Our cat passed away a few months ago, and we kinda sorta forgot to pick up her ashes. Our vet’s office sent us a very kind letter where they struck just the right balance between “we’re very sorry for your loss” and “you really need to come back and get these cremains.” The thought that they put into their letter was very much appreciated on that sad occasion, and it cemented my family’s loyalty to our vet.
Your customer’s emotional needs might not always be as obvious as they were in this particular situation, but they are important. Understanding those emotions and making sure that you meet them with your products and services is a great way to build lifelong business relationships.
I do a lot of work in the residential market, where it’s usually fairly easy to figure out where a customer’s emotions might come into play. Someone who is home by themselves a lot, because a spouse works long hours and/or travels, will often be emotionally attached to their security system. This means you need to prioritize work on alarm and camera integration. It also means that you might need to put special care into your UI.
I had a client who liked to use her touch panels as mini camera monitors. We worked on a panel design that made it easy for her to put the cameras up and then leave them showing, without the panels going into standby mode. She could then use a button on the panel to put the panel into standby when she went to bed. Knowing that she felt nervous when she was home by herself, I worked hard to design a system that made her feel reassured and in control. The programming tweaks that we made to her system were very basic. It was the emotional component of the process that really met her needs.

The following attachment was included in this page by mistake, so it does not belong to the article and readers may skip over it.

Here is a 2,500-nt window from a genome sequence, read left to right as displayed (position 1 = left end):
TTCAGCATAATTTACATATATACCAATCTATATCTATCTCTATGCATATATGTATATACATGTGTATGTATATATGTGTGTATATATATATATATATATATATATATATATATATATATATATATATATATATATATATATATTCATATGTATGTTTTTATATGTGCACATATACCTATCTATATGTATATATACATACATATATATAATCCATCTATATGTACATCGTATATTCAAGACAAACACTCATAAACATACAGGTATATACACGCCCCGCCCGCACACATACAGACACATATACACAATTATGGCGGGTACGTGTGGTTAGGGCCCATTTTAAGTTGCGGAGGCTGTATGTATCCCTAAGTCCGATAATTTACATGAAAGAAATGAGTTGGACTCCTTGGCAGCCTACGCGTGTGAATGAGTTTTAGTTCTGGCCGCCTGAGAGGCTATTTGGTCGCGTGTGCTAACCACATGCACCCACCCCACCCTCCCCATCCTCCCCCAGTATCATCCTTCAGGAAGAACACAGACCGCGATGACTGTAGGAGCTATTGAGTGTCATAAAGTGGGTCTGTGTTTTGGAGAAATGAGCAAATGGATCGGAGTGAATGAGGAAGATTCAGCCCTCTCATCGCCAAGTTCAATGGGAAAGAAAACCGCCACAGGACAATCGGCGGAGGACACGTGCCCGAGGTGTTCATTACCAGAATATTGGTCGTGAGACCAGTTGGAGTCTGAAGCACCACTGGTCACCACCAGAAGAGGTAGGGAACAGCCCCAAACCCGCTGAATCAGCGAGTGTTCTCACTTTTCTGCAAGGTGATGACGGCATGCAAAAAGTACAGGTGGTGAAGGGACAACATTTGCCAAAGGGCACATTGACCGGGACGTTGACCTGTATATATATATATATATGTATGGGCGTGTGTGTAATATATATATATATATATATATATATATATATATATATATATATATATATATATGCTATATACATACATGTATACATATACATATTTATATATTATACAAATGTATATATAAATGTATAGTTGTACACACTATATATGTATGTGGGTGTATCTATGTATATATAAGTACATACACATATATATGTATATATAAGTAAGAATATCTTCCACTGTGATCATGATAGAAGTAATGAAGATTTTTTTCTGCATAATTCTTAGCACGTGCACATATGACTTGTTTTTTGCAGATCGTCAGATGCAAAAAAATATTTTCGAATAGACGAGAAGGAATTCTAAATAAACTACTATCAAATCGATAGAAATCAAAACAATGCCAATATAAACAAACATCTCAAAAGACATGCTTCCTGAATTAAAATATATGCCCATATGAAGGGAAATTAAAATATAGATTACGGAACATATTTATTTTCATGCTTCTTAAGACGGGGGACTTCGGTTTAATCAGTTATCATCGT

Often it’s the few moments of conversation with a client as you’re getting set up for the day that will give you the insight that you need to really make their system meet their needs. I sincerely enjoy chatting with my customers. I also file everything they tell me away in the back of my head. You never know when a stray comment might give you that extra piece of information that you need to put together the best system possible.
A security system and fear are a fairly obvious combination, but there are all sorts of ways in setting up someone’s house where emotions come into play. Outdoor lights can help someone feel more secure, so maybe you need to put those controls on all the panels in the house. Hosting friends for parties is usually a joyous occasion, so there might be some aspect of the audio system that can help make things more fun. Intercoms often make people feel connected. Lighting scenes literally set a mood.
“That’s all very nice, Hope” you might be thinking, “but I set up cookie-cutter conference rooms. There’s no emotional component to that.” For the most part, nobody is looking for joy in a huddle space. But there can still be emotional aspects to commercial work. You just might need to pay a little extra attention. Conference rooms and multi-purpose spaces are often used for big company announcements, both the happy and the not-so-happy. Which means that your systems could potentially be emotionally linked to the announcement that everyone is getting an extra-big bonus this year. Or that a lot of people are about to be laid off. You might not have much control over this link, but understanding that it’s there should help you build better systems for your clients.
At the end of the day, it’s putting together a functional system that is our core objective. But meeting that core functionality, and then going that extra mile to meet your clients’ emotional needs? That’s where you can truly shine.